Saturday, March 27, 2010

Saturday Specifics: Going Green and Saving Money

Even though I believe the main way to save money on printing is to break the monopoly on toner that allows printer makers to receive $10,000 per gallon, I believe that changing the default font on all university email is a step in the right direction. This is a very creative solution.
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Wis. college says new e-mail font will save money

Thu Mar 25, 11:40 pm ET

GREEN BAY, Wis. – A Wisconsin college has found a new way to cut costs with e-mail — by changing the font.

The University of Wisconsin-Green Bay has switched the default font on its e-mail system from Arial to Century Gothic. It says that while the change sounds minor, it will save money on ink when students print e-mails in the new font.

Diane Blohowiak is the school's director of computing. She says the new font uses about 30 percent less ink than the previous one.

That could add up to real savings, since the cost of printer ink works out to about $10,000 per gallon.

Blohowiak says the decision is part of the school's five-year plan to go green. She tells Wisconsin Public Radio it's great that a change that's eco-friendly also saves money.

Information from: Wisconsin Public Radio,

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Thursday, March 25, 2010

Chartle Your Data

Several Plurk buddies have been raving about Chartle, an online web application where you can build your own online charts. It's very simple to use, so be careful. You might want to make Chartles all the time. Thanks to @cdltoz and @russelltarr
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Chartle Video Tutorial

Over 1 billion charts, maps, plots and diagrams are found in print publications each year - but only 40 million online.

This huge discrepancy is a reflection of the complexity to create & publish charts online. tears down the complexity of online visualizations - offers simplicity, ubiquity and interactivity instead.

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Monday, March 22, 2010

Drops of Old Glory

drops of old glory
Originally uploaded by Steve took it
Amazing images that are shared with us are available to all students and teachers for use, as long as we follow the Creative Commons Share-Alike non commerical copyright. That's always easy to do, since we are teachers and students.

Friday, March 5, 2010

Level The Play Back!

Here is another wonderful example of how people are leveling the playing field for podcasters. You don't have to have expensive hardware or software to level the volume of all participants in your podcast.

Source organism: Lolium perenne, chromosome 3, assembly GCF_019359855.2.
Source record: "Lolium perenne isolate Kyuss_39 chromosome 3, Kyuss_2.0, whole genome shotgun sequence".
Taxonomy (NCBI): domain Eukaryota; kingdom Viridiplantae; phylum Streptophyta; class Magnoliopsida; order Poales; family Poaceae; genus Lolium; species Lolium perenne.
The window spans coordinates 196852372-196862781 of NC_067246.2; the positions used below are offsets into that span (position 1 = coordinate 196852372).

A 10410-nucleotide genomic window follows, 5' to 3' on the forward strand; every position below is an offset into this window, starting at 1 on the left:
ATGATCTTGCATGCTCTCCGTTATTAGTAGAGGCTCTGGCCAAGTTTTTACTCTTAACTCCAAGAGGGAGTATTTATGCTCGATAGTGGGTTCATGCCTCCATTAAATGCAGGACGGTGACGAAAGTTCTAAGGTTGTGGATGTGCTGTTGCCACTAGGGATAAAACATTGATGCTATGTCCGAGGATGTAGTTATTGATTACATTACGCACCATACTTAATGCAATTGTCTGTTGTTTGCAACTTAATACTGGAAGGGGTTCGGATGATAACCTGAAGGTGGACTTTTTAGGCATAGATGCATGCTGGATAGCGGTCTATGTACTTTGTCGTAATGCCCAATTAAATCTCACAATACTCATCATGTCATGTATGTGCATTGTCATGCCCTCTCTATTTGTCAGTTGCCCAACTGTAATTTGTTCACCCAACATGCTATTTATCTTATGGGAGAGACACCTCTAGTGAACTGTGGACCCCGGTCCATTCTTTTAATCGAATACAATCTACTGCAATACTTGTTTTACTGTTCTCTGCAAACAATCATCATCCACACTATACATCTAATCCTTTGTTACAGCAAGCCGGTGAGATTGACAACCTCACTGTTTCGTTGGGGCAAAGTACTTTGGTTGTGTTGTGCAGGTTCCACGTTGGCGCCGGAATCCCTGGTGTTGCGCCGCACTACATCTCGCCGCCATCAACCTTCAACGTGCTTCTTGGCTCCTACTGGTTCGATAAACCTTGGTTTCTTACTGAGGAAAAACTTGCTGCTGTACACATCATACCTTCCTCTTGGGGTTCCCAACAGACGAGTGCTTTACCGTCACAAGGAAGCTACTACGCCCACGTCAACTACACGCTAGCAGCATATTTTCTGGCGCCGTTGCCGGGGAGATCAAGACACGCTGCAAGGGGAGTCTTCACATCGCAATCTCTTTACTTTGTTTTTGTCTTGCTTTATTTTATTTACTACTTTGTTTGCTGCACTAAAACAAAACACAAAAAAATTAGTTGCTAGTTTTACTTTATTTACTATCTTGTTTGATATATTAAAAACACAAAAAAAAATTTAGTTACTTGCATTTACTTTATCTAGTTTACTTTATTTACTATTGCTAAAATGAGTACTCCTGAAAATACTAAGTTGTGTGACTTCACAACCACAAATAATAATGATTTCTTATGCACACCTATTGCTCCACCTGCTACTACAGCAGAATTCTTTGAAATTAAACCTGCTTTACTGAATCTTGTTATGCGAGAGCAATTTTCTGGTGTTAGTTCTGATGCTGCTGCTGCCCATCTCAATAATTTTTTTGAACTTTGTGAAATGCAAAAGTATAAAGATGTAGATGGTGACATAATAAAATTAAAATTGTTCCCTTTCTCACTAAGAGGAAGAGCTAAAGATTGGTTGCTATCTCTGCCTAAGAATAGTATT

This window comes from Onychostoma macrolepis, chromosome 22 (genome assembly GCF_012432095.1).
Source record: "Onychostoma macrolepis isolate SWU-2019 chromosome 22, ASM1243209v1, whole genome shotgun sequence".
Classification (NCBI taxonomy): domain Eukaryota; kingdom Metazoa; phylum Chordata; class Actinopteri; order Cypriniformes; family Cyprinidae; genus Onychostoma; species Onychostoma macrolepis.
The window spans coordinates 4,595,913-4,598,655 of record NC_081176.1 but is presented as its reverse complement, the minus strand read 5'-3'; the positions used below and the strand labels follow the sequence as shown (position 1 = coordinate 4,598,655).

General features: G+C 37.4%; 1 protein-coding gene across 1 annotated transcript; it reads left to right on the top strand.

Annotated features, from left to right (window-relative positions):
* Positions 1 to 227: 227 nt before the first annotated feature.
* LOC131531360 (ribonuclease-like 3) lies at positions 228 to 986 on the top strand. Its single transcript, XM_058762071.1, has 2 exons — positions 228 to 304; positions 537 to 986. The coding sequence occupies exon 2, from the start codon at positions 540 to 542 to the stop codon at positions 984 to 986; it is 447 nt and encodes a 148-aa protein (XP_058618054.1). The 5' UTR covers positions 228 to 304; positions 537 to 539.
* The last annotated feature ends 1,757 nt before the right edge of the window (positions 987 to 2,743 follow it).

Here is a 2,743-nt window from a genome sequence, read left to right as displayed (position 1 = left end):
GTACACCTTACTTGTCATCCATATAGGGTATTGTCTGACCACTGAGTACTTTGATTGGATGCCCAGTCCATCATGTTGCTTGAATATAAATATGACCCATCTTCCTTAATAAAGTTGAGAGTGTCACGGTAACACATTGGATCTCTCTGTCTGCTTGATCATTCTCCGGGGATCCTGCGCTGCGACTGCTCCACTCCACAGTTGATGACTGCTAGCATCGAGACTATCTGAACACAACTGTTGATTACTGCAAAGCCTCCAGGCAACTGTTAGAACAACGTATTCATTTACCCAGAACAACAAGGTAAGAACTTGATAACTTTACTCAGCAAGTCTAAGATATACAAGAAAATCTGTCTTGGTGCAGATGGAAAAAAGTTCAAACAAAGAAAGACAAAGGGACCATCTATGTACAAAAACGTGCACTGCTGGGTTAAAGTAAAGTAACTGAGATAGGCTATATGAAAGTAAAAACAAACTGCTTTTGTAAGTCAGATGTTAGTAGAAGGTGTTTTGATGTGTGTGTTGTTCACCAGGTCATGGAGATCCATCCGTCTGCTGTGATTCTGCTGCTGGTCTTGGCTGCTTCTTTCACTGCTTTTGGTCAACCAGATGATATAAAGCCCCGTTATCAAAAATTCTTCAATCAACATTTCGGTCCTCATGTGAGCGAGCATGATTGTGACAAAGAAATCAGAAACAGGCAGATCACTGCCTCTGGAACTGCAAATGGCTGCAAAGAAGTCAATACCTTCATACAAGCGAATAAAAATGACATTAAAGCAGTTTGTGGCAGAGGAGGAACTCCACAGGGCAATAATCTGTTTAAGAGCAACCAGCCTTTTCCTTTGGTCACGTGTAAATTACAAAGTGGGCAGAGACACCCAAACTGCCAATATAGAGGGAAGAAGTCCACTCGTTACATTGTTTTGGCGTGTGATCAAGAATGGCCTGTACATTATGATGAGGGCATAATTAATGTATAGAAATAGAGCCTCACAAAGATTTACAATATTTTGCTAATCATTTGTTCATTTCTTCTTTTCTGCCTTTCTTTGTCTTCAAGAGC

This wonderful software takes your podcast or other audio file and changes the audio levels, so various speakers' words are at the same volume.

This is quite a game changer. Try it out on Windows, OSX, or Linux(Ubuntu)
The Levelator® 2.0 Screen Shot

So what is The Levelator®? It's software that runs on Windows, OS X (universal binary), or Linux (Ubuntu) that adjusts the audio levels within your podcast or other audio file for variations from one speaker to the next, for example. It's not a compressor, normalizer or limiter although it contains all three. It's much more than those tools, and it's much simpler to use. The UI is dirt-simple: Drag-and-drop any WAV or AIFF file onto The Leveler's application window, and a few moments later you'll find a new version which just sounds better.

The Levelator® is brought to you by:

  • Bruce and Malcolm Sharpe (core code)
  • Norman "the Normanizer" Lorrain (UI code)
  • Russell Heistuman (graphic design)
  • Doug Kaye (concept and fearless leader)
  • More: The Levelator® Loudness Algorithms

    Levelator® is a registered trademark of The Conversations Network.

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    Thursday, March 4, 2010

    Introducing Newbies to Teaching2.0

    There is an excellent slideshow and a discussion of standards that could be expected from those beginning to learn how to teach.
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    Next week I begin a new gig as the tutor taking a group of pre-service teachers titled Teaching with New Technologies. This will be quite a challenge as much of the content has been decided by the lecturers in charge of the course. In preparation for this task I have been paying even more attention to resources that I might share with the group of students I will be working with. It was great to find in the twitterstream reference then to this presentation from Steve Wheeler from the University of Plymouth.